Amazon Colorado Springs
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A proposed 88-acre land sales come as Amazon has opened a warehouse-distribution facility that employs 300 just north of Milton E Proby Parkway near the airport’s rental car hub. Photo by Wayne Heilman, The Gazette.

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A purchase of 18.7 acres at the Colorado Springs Airport was finalized Tuesday to accommodate online retail giant Amazon’s new delivery center, which could employ 600 people, replacing a temporary tent operation that opened in November.

A $8,4 million, 66,000-square-foot warehouse — about the size of a large grocery store — will be used as Amazon’s delivery station when completed in mid-September. The Pikes Peak Regional Building Department issued the building permit last week.

CF Capybara, a company created by New York-based Fortress Investment Group, bought the site for $2.25 million and will lease the completed building to Amazon, documents show. Fortress entities also bought properties last year for major Amazon distribution centers in North Carolina and Ohio.

The Tuesday purchase, which city officials hinted at for months, is only the start for Amazon’s major expansion in the Springs. The Colorado Springs City Council in November approved selling the 18.7-acre parcel and an adjacent 70-acre parcel to the same buyer. No plans have been submitted for the second site.

Amazon.com Services leased 4 acres at 7704 Milton E. Proby Parkway in November and opened a 17,000-square-foot tent facility with 150 employees. Amazon is paying $10,000 a month for the land through March 31, 2020, and likely will keep that structure until the permanent center is finished.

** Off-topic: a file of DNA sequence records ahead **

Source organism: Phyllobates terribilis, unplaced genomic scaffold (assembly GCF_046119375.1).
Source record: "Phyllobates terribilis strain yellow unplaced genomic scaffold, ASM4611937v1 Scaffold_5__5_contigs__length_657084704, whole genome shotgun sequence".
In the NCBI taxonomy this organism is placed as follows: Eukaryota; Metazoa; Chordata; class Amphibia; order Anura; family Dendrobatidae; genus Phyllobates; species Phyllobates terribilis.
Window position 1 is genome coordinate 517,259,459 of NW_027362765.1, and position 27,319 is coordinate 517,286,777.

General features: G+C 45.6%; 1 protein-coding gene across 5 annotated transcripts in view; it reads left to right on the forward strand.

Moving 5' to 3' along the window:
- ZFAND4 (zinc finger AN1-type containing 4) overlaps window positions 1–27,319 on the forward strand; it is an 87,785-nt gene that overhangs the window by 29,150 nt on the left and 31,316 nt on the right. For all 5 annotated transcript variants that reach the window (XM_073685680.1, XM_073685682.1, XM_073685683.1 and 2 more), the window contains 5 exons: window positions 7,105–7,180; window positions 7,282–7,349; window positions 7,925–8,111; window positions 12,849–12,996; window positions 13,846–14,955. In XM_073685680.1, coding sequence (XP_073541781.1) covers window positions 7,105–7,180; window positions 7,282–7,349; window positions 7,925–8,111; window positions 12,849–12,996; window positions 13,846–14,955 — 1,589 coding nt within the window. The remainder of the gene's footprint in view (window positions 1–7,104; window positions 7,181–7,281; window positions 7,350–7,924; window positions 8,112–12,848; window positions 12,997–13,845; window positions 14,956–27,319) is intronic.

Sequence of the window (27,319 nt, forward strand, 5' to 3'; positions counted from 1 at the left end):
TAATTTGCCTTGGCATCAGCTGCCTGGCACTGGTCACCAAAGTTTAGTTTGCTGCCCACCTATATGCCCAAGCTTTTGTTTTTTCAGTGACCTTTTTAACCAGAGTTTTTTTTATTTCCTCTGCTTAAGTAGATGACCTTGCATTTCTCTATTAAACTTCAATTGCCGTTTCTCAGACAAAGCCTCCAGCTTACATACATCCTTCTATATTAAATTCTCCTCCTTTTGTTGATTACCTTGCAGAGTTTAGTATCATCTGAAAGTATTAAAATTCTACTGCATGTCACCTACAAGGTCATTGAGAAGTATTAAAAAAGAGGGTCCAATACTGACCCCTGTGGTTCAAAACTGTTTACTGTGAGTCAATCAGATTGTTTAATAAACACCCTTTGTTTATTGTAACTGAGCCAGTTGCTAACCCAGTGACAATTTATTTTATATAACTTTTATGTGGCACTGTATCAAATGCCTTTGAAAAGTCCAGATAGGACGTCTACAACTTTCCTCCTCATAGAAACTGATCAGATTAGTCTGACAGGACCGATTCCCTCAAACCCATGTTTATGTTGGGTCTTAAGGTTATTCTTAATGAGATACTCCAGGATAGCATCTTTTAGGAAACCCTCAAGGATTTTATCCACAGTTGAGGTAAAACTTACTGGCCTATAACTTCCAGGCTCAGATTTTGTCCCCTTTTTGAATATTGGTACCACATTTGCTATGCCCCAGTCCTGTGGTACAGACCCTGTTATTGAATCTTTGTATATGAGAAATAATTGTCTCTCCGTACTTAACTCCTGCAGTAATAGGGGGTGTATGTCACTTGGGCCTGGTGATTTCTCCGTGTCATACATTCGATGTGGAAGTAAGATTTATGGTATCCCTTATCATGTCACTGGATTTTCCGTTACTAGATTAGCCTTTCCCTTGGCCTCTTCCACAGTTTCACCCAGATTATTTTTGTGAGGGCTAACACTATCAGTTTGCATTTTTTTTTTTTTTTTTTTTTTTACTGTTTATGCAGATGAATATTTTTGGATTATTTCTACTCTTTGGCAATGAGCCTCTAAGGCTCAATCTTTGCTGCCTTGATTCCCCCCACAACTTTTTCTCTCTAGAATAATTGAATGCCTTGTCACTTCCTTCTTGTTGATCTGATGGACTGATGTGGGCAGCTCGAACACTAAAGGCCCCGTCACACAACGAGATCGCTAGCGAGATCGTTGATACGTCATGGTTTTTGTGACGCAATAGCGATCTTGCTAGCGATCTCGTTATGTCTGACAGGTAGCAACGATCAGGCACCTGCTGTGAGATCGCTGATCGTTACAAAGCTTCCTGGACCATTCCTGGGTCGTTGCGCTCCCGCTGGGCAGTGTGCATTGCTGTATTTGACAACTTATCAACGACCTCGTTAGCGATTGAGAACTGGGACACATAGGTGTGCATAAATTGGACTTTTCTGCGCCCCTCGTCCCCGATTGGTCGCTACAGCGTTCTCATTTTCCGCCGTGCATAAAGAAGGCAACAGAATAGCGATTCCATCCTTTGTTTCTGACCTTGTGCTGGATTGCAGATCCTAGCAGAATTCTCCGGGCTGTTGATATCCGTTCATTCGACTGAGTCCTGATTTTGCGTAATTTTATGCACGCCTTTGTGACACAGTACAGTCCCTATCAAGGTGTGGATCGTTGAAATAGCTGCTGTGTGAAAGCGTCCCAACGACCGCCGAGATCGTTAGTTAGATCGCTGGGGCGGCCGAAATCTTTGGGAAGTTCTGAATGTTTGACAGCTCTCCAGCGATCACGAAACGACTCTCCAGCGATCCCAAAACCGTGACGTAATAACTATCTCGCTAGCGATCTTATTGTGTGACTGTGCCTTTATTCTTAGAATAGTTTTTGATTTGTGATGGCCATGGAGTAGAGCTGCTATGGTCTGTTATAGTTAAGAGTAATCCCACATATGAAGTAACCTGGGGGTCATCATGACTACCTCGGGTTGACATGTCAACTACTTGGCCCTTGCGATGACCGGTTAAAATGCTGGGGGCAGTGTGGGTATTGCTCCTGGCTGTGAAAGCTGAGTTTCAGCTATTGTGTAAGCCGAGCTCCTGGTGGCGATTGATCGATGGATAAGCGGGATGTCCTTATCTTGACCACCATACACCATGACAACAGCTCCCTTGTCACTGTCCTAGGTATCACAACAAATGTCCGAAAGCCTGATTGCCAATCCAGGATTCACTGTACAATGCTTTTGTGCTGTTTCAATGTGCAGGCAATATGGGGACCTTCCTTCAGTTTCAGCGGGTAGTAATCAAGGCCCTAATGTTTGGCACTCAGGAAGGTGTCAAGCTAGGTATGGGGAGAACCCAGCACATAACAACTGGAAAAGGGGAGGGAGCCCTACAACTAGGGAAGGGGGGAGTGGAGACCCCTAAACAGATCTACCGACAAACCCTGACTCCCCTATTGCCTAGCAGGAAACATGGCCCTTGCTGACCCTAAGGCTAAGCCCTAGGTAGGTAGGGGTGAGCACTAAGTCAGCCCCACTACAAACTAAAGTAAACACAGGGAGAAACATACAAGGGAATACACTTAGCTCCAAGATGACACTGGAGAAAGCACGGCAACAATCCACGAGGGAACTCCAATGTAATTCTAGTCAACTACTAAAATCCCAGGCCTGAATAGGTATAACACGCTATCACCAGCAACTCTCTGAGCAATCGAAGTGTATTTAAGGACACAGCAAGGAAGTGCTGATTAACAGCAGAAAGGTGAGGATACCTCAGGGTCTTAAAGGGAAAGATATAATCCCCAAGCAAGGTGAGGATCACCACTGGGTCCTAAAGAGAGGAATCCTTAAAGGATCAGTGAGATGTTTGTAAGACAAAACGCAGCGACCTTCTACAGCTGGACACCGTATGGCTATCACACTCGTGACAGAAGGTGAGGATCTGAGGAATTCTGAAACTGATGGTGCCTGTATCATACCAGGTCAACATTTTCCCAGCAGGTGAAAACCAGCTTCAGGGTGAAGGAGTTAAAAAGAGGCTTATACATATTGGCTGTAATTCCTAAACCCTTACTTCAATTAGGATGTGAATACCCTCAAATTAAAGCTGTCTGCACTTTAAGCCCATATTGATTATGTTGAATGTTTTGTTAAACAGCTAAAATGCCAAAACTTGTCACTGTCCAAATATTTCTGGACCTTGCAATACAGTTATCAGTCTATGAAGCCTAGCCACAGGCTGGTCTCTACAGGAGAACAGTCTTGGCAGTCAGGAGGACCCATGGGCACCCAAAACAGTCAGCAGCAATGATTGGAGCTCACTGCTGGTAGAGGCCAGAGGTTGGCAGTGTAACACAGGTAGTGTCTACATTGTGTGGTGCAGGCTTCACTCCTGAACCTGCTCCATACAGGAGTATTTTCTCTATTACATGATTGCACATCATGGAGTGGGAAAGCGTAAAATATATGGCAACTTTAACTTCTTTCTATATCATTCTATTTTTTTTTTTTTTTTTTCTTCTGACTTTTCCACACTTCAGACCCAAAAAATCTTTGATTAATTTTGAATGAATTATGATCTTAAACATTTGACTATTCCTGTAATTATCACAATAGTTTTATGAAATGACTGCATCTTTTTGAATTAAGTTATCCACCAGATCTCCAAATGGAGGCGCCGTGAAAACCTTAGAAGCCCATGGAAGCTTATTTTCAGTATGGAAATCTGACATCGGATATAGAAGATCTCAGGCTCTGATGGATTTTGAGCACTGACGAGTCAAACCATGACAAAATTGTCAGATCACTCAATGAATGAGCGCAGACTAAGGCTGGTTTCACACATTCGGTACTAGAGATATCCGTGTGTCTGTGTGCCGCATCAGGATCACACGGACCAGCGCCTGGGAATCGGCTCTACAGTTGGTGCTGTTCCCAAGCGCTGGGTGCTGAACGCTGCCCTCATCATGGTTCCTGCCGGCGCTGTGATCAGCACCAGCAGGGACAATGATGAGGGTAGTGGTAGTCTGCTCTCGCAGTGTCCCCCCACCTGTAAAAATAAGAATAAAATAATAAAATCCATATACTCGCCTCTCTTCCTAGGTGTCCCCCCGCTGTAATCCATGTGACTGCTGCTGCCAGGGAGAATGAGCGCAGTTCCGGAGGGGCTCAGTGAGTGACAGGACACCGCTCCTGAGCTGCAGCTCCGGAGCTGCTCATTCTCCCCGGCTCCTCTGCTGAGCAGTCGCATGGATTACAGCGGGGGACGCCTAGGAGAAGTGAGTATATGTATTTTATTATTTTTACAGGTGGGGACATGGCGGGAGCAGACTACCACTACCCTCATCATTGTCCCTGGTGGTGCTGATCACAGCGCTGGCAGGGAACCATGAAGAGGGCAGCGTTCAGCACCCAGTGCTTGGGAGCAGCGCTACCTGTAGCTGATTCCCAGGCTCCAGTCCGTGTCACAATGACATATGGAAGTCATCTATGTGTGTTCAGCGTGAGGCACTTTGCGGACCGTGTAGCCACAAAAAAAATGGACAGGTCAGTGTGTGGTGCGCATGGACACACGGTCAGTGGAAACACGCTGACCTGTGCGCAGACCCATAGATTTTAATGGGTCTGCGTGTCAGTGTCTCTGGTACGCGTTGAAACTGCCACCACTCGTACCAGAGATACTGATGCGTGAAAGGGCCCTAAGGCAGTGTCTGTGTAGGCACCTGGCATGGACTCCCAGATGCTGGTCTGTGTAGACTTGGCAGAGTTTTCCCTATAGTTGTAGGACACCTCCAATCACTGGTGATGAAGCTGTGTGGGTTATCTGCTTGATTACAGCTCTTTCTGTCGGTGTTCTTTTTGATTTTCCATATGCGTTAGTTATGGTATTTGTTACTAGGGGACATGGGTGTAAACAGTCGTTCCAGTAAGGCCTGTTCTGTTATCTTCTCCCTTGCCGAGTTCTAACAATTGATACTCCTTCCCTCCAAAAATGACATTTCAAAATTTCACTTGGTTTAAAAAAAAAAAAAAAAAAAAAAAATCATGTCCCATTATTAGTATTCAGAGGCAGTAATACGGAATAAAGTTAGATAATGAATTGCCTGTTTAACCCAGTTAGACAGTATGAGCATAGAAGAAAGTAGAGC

The tent station gave Amazon the final link to use companies or individuals to deliver its goods, spokeswoman Amanda Ip said.

Amazon’s local expansion comes as the company grows its footprint across Colorado and nationwide to get merchandise to customers more quickly, sometimes within two hours. To speed deliveries in Colorado, the company opened a robot-aided distribution center in Thornton last summer with plans for up to 1,500 employees.

Mayor John Suthers, through a spokeswoman, declined to comment on the transaction. An Amazon spokeswoman also declined to comment.

Amazon also announced plans Tuesday to expand its Denver Tech Hub with 400 more employees, including software and hardware engineers and cloud computing and advertising specialists.

The company is building office space in Denver’s Lower Downtown at 1515 Wynkoop St., former headquarters for Chipotle. There, workers will build products and services for Amazon’s retail and advertising businesses as well as Amazon Web Services, a company news release said. Amazon said it has spent more than $1.5 billion over the past three years, pumping more than $1 billion into Colorado’s economy. That’s part of the $160 billion Amazon has spent nationwide over the past seven years on corporate offices, research and development centers, fulfillment centers and payroll offices.

Amazon employs more than 3,500 statewide — at the Thornton sorting center near Denver International Airport, a delivery station in Aurora, an engineering operation in Boulder focused on digital advertising and cloud computing, and several retail stores. It also opened an advertising office last year in Boulder.

The new delivery station will be built on one of two parcels in the Peak Innovation Business Park.

Amazon’s role in the purchase of both parcels was revealed as part of a settlement with Fourth Estate News, which sued the city in 2018 to reveal the buyer’s identity and plans for the site. Fourth Estate was created by Tim Hoiles, a former owner of Freedom Communications, one-time owner of The Gazette.

The shaded lot shows where an Amazon delivery station is being built at the Colorado Springs Airport.

Contact Wayne Heilman 636-0234

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